• evacuated tube collectors; the most common variants work according to the thermos flask principle: A second, outer (glass) tube is placed around the inner absorber tube containing the transport medium. For better insulation, the air is withdrawn from the space (vacuum). They are more efficient than other types of construction, especially when there are high temperature differences between the outside air and the absorber. They are therefore also used in the industrial sector, where process heat with a constant over 80 ° C is required.

Air-filled flat-plate collectors are much more common in Europe and are mainly used in building services. Vacuum collectors have a higher yield per square meter of absorber surface. However, when converting to the total area of ​​the collector instead of the pure absorber area, the difference melts away significantly, since with air-filled collectors the absorber takes up a significantly larger proportion of the total area required for installation. In relation to the gross area, the yield of vacuum collectors is theoretically approx. 20% higher than that of flat-plate collectors. In the most common application of flat and tube collectors - in private family houses - a vacuum tube collector only enables marginal profit advantages to be achieved. The additional usable thermal energy of a vacuum tube collector is then 2-5% based on the total energy consumption of the house. There are type-related differences in performance with flat-plate collectors and vacuum tube collectors. It is impossible to compare the performance data that can be found in the Keymark certificates. Evacuated tube collectors bring greater yields, especially in the transition period and in winter, since better insulation comes into play at low outside temperatures. Even with large temperature differences between the outside temperature and the storage medium temperature (more than 40 °), the efficiency of the evacuated tube collectors is better. The flat-plate collector has an advantage when the temperature difference is low. As a result of the better insulation, evacuated tube collectors defrost somewhat more slowly. This can be a disadvantage in regions with a lot of snow.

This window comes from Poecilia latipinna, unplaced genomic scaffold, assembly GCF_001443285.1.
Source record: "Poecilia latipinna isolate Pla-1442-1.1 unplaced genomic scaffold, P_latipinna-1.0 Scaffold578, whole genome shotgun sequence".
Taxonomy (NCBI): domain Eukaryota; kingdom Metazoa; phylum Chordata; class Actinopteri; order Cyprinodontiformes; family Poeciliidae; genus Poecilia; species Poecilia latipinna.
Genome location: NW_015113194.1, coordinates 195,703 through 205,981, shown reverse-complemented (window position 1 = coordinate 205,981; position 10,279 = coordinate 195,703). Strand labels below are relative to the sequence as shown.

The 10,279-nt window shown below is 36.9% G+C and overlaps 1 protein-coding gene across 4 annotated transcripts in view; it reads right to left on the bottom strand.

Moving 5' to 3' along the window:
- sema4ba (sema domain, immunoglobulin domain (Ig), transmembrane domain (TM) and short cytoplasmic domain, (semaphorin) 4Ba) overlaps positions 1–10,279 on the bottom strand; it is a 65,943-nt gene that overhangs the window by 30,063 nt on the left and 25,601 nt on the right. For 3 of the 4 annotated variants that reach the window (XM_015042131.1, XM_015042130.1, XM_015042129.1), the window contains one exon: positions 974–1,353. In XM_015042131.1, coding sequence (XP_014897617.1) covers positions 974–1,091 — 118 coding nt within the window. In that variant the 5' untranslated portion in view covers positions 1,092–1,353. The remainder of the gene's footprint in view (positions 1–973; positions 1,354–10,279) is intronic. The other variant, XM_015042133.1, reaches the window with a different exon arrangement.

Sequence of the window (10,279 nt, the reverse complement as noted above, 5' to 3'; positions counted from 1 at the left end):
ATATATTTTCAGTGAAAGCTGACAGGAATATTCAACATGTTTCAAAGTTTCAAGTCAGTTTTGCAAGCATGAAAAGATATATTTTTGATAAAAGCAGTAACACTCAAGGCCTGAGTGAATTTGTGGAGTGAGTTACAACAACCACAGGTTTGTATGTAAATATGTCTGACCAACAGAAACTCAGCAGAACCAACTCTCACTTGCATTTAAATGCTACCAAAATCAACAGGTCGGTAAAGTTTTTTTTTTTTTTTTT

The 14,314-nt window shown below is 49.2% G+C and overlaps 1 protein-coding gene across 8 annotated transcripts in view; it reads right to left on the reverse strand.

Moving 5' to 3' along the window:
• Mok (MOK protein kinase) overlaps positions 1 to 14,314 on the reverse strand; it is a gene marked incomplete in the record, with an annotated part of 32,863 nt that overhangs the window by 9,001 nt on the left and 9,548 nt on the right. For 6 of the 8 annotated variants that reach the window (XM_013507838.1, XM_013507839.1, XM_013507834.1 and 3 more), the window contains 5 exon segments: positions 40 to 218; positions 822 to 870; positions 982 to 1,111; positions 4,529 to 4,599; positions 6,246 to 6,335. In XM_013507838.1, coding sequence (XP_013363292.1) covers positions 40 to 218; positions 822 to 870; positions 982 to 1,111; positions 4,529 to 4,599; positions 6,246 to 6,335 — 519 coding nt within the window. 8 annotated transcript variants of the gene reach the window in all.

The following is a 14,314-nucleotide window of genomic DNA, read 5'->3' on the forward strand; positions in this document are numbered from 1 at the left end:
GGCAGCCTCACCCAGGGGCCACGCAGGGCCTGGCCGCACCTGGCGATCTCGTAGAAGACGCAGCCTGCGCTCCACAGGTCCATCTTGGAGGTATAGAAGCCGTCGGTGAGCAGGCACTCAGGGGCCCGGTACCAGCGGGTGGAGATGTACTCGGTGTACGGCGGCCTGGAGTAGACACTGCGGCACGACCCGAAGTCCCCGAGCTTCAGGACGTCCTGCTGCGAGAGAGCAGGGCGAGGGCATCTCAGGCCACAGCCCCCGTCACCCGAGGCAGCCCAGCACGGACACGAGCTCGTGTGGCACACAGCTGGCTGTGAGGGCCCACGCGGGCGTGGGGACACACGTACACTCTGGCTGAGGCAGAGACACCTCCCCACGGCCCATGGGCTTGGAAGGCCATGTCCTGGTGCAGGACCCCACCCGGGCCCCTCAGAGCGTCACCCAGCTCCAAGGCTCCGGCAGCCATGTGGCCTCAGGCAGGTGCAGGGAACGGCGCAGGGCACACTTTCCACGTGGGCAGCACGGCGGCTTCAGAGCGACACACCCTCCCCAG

So-called vacuum flat collectors are a mixed form. These represent an attempt to use the better insulation properties of the vacuum in “normal” flat-plate collectors. Due to their design, however, they tend to leak, so that penetrating air reduces the thermal insulation and has to be extracted regularly with the help of a vacuum pump.